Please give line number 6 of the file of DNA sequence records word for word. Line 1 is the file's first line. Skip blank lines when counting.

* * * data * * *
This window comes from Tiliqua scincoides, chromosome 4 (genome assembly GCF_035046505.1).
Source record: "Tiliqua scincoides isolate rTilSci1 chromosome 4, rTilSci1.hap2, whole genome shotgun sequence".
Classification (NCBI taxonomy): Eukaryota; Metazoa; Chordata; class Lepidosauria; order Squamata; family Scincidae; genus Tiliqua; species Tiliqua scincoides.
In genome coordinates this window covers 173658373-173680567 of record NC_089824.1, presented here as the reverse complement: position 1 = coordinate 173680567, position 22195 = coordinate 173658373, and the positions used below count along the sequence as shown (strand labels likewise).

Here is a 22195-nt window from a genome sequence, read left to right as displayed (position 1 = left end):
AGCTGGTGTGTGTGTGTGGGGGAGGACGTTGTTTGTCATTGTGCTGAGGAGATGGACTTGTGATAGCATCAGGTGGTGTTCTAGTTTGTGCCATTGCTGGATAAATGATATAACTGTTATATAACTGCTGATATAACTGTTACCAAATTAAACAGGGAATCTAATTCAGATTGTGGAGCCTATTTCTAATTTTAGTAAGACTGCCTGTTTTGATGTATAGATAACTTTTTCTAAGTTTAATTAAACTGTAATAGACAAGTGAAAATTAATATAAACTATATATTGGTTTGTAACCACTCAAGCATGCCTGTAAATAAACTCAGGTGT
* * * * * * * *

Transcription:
AGCTGGTGTGTGTGTGTGGGGGAGGACGTTGTTTGTCATTGTGCTGAGGAGATGGACTTGTGATAGCATCAGGTGGTGTTCTAGTTTGTGCCATTGCTGGATAAATGATATAACTGTTATATAACTGCTGATATAACTGTTACCAAATTAAACAGGGAATCTAATTCAGATTGTGGAGCCTATTTCTAATTTTAGTAAGACTGCCTGTTTTGATGTATAGATAACTTTTTCTAAGTTTAATTAAACTGTAATAGACAAGTGAAAATTAATATAAACTATATATTGGTTTGTAACCACTCAAGCATGCCTGTAAATAAACTCAGGTGT